Organized in 1877, the Lisbon District, R.D. 307, built fourteen miles of levees around land north of Merritt Island to Babel
Slough. Though the levees built by these pioneering reclamation districts protected the land against some of the rising waters,
the area still suffered from flooding.
It was not until 1911 that the California Legislature adopted the Sacramento Flood Control Plan. The plan called for federal
and state governments, reclamation districts, and private companies to cooperate in controlling flooding in the Sacramento
River. They would do this by building continuous levees along the entire length of the river, enlarging the mouth of the river,
removing debris from the Sacramento and its tributaries, and creating by-passes in the Sutter and Yolo basins to divert excess
water from the main channel of the Sacramento River. The large profits that could be made by reclaiming and selling fertile
farm land, adjacent to the Sacramento River but protected from flooding, attracted investors to reclamation projects. Many
major projects commenced circa 1911 and were completed by the early 1920s, resulting in extensive and effective flood protection
for Delta land.
In 1911, Isaac B. Parsons of the Bank of Hayward began buying land in the vicinity of Clarksburg for a group of men who were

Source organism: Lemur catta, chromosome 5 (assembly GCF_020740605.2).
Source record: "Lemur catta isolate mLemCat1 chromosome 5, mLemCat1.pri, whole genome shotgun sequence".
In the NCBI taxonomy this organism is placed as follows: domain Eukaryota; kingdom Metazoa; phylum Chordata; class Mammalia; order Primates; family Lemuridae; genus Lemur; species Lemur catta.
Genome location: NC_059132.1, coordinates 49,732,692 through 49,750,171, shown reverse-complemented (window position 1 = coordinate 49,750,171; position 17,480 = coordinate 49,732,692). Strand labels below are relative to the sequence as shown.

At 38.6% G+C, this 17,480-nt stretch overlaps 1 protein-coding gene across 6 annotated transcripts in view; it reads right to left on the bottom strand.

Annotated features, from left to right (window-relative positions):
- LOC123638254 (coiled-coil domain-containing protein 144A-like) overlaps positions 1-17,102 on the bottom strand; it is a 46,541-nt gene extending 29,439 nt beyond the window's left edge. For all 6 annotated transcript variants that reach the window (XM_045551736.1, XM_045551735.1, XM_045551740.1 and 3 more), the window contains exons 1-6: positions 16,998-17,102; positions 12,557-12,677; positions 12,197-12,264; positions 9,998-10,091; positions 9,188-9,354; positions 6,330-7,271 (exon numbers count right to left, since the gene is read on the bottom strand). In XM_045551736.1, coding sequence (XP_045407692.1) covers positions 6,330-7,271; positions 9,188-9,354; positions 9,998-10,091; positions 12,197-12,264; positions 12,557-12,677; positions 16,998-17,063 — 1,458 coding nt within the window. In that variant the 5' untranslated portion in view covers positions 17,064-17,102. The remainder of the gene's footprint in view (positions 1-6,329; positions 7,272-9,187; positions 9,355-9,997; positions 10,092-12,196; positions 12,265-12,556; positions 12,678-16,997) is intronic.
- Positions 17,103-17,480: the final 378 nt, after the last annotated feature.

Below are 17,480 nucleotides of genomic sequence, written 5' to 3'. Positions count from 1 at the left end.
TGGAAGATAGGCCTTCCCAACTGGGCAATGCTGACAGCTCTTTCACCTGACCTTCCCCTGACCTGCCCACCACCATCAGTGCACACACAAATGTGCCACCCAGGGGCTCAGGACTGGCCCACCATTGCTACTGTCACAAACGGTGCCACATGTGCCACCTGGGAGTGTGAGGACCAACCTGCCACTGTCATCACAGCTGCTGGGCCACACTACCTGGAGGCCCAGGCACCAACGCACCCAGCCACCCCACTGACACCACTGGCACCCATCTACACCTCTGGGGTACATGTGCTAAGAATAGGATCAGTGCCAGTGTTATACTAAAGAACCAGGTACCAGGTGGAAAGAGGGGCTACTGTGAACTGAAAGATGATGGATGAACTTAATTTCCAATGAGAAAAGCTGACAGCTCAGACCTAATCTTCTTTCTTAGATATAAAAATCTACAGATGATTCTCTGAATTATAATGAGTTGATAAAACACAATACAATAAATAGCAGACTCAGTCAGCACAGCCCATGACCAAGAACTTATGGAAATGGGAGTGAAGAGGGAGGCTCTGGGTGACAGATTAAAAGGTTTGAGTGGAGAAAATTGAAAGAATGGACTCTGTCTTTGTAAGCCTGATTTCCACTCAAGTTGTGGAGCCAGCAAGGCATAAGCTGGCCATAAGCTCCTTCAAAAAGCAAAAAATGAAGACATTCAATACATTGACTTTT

to form the Netherlands Farms Company. These men petitioned for the formation of a reclamation district, and in 1913 the California
Legislature created R.D. 999. Financial difficulties and the outbreak of war in Europe, led to the dissolution of the Netherlands
Farms Co. on March 3, 1917.
The Holland Land Company, incorporated on May 26, 1916 with three million dollars in order to protect and profit from the
investment made by the Netherlands Farms Co. By the end of 1916, the Holland Land Co. paid off the debts of the Netherlands
Farms Co. and began the work of reclaiming the Holland District (R.D. 999), including Clarksburg. The Holland Land Co. divided
its capital stock of three million dollars into thirty thousand shares worth one hundred dollars each. The first seven members
of the board of directors were: J.V. Mendenhall (president and treasurer), T.A. Allan (first vice president), D. Hadsell (second
vice president), W.J. Seaborn (secretary), M.E. Addis, T.T.C. Gregory, and J.P. O'Connor. In the 1920s, land owned in Solano
and Yolo counties by the Holland Land Co. exceeded fifty thousand acres and was bounded by Ryer Island to the south, the Yolo
Basin to the west, Elk Slough to the east, and the Lisbon District (R.D. 307) to the north.
When the Holland Land Co. began its reclamation work in 1916, the ground of the Holland District was wet and soft and covered
with almost impenetrable tules growing seven to twelve feet high. No roads and levees existed. Reclamation of the Holland
District took about two years, cost $2,500,000, and involved using heavy equipment including clamshell dredges, draglines,
ditchers, and tractors. To remove excess water from farmland in winter and to provide water for irrigation in summer, the
company built thirty-five miles of levees, 150 miles of canals, one 175,000 gallon-a-minute main pumping plant, and eighteen